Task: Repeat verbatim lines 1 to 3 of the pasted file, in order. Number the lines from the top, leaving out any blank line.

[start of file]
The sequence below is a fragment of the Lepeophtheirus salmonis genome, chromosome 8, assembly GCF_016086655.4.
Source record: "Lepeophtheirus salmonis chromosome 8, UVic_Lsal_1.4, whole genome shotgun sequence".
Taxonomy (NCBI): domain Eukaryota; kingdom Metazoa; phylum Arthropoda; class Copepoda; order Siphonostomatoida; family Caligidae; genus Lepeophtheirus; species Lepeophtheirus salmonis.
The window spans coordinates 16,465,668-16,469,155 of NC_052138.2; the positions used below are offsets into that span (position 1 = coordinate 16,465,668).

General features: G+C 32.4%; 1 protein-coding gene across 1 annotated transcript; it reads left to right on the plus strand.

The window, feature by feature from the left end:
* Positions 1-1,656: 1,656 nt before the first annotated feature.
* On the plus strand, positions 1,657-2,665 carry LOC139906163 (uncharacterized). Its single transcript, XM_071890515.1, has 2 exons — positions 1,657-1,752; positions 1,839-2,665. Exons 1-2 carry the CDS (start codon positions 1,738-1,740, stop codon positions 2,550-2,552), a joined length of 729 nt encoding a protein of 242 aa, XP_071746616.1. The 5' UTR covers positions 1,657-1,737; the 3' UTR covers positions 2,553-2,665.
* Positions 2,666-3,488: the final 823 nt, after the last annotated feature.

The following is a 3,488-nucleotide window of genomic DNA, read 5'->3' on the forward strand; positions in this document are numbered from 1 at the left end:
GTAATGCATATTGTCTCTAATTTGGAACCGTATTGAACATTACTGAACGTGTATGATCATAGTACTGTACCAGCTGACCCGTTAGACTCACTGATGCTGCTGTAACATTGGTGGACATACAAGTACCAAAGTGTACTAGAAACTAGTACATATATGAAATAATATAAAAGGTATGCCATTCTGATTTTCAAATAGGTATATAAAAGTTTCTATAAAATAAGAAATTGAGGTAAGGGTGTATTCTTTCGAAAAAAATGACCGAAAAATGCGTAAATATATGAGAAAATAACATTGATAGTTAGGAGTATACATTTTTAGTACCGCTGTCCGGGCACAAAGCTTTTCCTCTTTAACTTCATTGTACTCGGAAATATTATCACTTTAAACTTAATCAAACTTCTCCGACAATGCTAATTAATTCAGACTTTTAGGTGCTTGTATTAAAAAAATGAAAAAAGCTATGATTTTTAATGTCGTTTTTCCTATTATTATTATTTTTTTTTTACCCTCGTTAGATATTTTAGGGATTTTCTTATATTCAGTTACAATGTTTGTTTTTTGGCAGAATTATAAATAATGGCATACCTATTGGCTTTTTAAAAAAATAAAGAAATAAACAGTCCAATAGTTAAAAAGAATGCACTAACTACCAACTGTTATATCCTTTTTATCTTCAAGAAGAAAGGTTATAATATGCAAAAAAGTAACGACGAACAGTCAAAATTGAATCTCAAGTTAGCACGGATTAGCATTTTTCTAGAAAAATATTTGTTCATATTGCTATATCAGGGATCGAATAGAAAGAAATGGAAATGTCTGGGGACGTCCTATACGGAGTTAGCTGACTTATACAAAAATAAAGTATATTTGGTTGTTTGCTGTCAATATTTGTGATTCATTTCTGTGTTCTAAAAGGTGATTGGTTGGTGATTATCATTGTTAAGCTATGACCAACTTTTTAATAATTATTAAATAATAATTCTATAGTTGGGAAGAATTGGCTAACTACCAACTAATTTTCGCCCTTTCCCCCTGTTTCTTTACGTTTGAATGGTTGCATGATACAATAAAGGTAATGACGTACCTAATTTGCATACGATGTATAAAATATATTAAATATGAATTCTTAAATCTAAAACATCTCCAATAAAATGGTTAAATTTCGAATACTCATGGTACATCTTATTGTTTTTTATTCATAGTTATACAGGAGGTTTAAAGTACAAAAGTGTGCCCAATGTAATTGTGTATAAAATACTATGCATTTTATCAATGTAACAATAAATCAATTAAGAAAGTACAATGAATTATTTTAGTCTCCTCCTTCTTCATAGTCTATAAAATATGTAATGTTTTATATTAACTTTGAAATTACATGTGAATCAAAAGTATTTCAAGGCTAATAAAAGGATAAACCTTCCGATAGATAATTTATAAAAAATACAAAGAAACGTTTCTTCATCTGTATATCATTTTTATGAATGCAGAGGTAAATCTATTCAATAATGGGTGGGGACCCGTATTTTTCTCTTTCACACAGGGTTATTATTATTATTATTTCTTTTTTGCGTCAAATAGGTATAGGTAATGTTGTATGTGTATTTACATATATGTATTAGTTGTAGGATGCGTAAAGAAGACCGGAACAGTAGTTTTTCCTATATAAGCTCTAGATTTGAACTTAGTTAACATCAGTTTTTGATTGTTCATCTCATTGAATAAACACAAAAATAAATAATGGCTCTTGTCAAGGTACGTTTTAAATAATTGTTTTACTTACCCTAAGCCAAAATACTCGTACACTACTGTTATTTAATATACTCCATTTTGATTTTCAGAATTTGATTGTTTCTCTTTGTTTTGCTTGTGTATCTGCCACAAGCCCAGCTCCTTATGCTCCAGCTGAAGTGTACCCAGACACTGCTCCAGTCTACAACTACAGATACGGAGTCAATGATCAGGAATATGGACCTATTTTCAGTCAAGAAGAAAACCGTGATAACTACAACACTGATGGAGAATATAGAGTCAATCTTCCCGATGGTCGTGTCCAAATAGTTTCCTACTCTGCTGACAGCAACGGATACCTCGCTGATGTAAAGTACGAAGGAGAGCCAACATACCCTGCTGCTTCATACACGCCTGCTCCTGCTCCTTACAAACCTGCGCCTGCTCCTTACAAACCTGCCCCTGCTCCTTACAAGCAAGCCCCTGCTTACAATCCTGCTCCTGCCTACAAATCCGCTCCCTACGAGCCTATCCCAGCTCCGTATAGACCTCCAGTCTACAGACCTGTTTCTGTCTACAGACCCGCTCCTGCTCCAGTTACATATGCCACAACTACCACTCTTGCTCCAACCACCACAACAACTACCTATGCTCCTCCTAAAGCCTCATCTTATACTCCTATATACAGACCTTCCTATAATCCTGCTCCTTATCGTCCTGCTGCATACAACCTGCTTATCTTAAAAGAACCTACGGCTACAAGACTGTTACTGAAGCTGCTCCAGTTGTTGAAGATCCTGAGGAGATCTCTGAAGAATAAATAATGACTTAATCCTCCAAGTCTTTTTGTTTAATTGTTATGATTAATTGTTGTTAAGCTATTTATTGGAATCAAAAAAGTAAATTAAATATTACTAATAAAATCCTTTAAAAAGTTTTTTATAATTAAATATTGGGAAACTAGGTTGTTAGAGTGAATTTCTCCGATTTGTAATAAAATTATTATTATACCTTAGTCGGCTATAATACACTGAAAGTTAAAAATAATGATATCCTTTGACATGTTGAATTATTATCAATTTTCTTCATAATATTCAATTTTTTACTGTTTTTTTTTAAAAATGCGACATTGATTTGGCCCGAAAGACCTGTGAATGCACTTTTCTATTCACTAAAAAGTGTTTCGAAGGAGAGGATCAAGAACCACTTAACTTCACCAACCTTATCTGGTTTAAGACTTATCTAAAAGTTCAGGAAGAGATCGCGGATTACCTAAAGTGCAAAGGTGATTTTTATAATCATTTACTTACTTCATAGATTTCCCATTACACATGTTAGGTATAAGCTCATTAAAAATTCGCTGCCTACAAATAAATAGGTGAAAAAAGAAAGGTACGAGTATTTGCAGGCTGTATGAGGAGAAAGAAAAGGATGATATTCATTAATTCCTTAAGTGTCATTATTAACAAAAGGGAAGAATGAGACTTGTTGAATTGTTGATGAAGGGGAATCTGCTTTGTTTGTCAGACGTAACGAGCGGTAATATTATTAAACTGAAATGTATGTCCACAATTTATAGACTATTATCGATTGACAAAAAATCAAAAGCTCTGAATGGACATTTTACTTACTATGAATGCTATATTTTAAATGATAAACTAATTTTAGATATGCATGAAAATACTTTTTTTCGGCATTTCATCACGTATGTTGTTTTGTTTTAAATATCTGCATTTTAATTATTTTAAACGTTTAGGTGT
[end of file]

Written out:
The sequence below is a fragment of the Lepeophtheirus salmonis genome, chromosome 8, assembly GCF_016086655.4.
Source record: "Lepeophtheirus salmonis chromosome 8, UVic_Lsal_1.4, whole genome shotgun sequence".
Taxonomy (NCBI): domain Eukaryota; kingdom Metazoa; phylum Arthropoda; class Copepoda; order Siphonostomatoida; family Caligidae; genus Lepeophtheirus; species Lepeophtheirus salmonis.